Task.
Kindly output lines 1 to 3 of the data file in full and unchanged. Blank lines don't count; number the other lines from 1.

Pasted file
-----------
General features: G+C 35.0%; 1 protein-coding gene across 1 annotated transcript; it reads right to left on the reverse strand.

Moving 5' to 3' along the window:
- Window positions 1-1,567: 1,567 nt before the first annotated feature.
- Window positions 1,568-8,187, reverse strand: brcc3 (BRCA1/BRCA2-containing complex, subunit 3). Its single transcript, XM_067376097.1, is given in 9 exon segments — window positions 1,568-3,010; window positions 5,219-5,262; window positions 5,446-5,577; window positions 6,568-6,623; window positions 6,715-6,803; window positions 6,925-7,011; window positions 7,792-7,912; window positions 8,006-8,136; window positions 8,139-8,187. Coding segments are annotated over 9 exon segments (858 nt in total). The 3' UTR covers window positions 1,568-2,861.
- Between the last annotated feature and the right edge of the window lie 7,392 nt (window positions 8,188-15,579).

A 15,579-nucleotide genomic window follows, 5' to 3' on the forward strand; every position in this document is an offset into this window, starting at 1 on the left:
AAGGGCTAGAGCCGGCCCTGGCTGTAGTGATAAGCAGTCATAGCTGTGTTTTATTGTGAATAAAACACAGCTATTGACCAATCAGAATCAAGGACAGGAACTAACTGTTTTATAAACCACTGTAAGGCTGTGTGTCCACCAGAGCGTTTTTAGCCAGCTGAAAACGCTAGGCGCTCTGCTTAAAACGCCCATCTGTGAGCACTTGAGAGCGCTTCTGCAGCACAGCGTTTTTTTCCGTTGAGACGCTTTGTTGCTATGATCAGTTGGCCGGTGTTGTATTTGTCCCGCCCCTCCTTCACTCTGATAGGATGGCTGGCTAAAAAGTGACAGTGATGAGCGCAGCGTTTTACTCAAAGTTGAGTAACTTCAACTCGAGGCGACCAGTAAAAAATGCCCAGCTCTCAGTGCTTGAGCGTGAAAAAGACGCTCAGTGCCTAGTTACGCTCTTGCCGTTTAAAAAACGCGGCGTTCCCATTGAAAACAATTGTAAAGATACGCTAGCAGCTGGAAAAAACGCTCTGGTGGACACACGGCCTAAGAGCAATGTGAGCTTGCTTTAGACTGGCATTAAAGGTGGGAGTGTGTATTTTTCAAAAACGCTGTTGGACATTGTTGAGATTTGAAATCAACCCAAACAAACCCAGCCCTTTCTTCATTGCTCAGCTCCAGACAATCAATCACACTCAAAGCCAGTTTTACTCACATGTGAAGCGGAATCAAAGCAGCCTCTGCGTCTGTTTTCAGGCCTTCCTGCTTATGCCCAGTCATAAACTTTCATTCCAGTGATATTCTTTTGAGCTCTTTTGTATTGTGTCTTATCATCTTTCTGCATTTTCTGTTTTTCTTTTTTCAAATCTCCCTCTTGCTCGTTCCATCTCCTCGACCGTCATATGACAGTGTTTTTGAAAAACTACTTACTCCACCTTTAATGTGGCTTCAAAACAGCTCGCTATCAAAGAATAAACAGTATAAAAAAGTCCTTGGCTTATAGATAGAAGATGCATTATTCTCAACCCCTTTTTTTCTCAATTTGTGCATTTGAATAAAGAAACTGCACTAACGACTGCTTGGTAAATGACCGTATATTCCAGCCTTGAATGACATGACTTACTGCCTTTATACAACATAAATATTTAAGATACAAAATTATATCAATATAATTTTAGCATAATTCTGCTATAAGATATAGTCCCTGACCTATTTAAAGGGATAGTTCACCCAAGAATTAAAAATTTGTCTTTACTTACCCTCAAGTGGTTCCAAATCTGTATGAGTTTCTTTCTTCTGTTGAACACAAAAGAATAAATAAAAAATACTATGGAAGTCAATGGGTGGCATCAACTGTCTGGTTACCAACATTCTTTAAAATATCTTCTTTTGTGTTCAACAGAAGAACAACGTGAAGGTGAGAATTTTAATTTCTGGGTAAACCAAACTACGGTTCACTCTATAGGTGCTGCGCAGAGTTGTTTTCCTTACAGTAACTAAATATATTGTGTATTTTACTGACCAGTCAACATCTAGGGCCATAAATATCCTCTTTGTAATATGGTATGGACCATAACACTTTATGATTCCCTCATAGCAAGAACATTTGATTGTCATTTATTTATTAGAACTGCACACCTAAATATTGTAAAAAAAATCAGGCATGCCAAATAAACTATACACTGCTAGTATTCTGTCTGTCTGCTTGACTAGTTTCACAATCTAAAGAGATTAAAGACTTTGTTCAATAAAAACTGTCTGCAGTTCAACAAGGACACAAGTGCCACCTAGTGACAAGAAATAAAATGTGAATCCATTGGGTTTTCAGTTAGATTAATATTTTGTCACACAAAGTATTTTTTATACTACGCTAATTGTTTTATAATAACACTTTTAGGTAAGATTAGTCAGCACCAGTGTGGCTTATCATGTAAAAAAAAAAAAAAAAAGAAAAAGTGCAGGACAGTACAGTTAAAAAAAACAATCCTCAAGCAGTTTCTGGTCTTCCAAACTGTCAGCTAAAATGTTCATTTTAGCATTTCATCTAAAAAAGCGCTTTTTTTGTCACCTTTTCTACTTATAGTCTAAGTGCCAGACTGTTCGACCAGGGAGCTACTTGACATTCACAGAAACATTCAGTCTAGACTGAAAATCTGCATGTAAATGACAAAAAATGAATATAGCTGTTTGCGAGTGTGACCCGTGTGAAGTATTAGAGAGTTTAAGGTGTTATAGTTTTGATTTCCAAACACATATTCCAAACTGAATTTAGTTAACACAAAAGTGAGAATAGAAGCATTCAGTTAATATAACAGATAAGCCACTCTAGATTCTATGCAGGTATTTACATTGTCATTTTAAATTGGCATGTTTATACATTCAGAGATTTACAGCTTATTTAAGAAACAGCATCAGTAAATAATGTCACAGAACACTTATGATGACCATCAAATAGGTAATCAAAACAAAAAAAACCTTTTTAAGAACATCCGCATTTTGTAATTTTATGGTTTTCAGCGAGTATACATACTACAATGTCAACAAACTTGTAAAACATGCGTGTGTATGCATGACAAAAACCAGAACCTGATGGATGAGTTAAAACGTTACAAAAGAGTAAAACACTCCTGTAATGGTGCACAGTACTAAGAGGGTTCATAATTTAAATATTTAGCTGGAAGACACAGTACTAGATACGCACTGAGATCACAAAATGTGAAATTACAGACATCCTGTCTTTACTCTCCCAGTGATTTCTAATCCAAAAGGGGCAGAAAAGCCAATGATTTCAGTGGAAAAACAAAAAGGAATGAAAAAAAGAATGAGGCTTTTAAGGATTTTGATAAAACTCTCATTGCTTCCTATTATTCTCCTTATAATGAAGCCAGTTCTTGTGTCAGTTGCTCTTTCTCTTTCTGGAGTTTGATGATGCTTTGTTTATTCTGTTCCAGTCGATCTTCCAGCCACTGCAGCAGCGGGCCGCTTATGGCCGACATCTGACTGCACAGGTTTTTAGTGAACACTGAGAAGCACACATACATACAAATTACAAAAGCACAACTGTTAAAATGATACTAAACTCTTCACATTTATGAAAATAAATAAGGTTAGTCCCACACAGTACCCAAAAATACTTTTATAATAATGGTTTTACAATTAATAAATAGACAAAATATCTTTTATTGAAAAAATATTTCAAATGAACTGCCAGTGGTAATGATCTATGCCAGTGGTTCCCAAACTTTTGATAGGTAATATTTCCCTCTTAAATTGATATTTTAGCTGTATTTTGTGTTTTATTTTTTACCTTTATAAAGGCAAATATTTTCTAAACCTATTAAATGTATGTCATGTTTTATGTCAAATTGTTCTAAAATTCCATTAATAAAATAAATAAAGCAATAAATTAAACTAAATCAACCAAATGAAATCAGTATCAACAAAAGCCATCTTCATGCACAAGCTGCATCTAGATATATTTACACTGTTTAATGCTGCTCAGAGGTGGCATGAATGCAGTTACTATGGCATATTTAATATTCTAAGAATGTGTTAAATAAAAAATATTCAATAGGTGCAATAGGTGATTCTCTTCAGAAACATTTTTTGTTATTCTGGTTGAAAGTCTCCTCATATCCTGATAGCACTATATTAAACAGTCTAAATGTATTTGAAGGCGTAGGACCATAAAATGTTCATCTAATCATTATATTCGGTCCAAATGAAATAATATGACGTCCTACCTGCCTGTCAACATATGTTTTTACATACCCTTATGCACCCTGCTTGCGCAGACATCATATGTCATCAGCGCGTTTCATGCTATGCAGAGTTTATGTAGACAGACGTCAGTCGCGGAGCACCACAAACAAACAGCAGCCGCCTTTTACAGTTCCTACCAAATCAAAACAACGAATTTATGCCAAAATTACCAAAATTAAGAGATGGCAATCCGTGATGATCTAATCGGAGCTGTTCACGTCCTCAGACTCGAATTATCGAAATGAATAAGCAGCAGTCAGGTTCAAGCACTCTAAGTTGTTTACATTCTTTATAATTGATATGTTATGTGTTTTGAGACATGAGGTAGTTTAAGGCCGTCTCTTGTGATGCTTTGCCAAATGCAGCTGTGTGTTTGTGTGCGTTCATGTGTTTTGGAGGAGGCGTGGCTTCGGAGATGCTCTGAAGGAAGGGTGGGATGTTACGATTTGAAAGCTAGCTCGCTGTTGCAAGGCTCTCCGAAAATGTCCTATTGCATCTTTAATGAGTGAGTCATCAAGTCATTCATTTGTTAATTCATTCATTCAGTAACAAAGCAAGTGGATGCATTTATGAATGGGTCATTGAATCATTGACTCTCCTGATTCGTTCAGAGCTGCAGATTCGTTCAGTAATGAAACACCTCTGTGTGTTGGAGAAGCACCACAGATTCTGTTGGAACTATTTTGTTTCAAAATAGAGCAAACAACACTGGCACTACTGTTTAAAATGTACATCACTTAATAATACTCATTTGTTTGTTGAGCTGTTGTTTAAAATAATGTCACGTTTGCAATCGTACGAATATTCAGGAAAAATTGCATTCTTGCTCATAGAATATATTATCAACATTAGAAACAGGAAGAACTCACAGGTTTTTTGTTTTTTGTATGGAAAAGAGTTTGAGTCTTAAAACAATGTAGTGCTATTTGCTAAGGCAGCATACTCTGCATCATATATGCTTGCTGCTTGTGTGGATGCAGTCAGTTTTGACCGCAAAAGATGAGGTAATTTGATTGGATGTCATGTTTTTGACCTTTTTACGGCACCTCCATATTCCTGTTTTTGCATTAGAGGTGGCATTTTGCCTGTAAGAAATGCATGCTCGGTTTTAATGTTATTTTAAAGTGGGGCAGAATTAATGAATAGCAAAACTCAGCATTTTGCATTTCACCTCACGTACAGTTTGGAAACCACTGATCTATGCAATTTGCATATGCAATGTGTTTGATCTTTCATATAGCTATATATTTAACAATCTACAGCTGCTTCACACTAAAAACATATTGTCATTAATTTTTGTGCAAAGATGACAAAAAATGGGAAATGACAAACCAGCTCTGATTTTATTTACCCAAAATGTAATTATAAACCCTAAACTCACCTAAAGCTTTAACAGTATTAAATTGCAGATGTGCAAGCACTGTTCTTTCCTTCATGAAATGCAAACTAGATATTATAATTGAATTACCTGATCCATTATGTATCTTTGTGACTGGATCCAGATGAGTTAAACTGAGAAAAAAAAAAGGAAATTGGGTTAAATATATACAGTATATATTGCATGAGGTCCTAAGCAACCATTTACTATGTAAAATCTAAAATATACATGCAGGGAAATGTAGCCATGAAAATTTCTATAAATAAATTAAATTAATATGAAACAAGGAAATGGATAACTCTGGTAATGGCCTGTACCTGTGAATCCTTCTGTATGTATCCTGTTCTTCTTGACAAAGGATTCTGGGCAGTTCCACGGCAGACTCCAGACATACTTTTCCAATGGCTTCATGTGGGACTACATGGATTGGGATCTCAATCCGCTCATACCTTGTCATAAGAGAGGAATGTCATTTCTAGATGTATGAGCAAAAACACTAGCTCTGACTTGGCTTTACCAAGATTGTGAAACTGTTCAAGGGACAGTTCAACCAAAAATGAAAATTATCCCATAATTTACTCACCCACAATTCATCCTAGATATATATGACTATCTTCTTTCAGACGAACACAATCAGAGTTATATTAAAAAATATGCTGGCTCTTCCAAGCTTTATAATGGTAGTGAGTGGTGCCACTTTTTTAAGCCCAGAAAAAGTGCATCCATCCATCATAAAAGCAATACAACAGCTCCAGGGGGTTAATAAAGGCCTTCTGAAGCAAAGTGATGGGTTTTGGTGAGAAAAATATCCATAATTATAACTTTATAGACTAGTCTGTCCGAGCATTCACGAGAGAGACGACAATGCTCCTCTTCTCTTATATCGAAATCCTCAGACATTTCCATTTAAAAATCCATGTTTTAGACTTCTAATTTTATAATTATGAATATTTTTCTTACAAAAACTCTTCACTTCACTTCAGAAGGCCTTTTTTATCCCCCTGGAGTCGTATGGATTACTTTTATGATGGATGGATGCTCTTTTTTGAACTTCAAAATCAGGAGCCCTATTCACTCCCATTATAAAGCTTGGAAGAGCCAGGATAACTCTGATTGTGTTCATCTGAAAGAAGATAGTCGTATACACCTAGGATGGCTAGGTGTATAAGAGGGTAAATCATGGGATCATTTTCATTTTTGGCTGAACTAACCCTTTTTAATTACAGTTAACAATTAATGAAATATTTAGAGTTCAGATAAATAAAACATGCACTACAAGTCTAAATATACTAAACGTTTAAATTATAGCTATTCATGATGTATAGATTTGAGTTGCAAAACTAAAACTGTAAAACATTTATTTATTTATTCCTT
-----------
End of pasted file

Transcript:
General features: G+C 35.0%; 1 protein-coding gene across 1 annotated transcript; it reads right to left on the reverse strand.

Moving 5' to 3' along the window:
- Window positions 1-1,567: 1,567 nt before the first annotated feature.